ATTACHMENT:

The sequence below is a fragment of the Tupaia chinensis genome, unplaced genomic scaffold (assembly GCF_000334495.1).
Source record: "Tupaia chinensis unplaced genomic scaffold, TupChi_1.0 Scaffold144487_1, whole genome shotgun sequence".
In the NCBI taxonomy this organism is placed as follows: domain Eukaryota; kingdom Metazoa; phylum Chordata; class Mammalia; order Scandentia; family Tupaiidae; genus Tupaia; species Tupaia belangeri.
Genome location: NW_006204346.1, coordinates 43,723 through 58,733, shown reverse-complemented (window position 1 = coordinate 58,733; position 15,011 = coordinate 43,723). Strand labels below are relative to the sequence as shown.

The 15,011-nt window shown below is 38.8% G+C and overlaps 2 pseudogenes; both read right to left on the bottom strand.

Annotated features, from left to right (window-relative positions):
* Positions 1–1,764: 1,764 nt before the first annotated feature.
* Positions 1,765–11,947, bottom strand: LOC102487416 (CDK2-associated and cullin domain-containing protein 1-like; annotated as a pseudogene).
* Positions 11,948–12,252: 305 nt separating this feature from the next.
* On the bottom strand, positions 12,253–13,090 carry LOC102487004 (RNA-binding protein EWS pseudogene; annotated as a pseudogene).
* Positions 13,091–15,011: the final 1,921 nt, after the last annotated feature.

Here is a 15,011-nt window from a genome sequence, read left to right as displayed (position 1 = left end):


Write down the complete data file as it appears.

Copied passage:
The sequence below is a fragment of the Tupaia chinensis genome, unplaced genomic scaffold (assembly GCF_000334495.1).
Source record: "Tupaia chinensis unplaced genomic scaffold, TupChi_1.0 Scaffold144487_1, whole genome shotgun sequence".
In the NCBI taxonomy this organism is placed as follows: domain Eukaryota; kingdom Metazoa; phylum Chordata; class Mammalia; order Scandentia; family Tupaiidae; genus Tupaia; species Tupaia belangeri.
Genome location: NW_006204346.1, coordinates 43,723 through 58,733, shown reverse-complemented (window position 1 = coordinate 58,733; position 15,011 = coordinate 43,723). Strand labels below are relative to the sequence as shown.

The 15,011-nt window shown below is 38.8% G+C and overlaps 2 pseudogenes; both read right to left on the bottom strand.

Annotated features, from left to right (window-relative positions):
* Positions 1–1,764: 1,764 nt before the first annotated feature.
* Positions 1,765–11,947, bottom strand: LOC102487416 (CDK2-associated and cullin domain-containing protein 1-like; annotated as a pseudogene).
* Positions 11,948–12,252: 305 nt separating this feature from the next.
* On the bottom strand, positions 12,253–13,090 carry LOC102487004 (RNA-binding protein EWS pseudogene; annotated as a pseudogene).
* Positions 13,091–15,011: the final 1,921 nt, after the last annotated feature.

Here is a 15,011-nt window from a genome sequence, read left to right as displayed (position 1 = left end):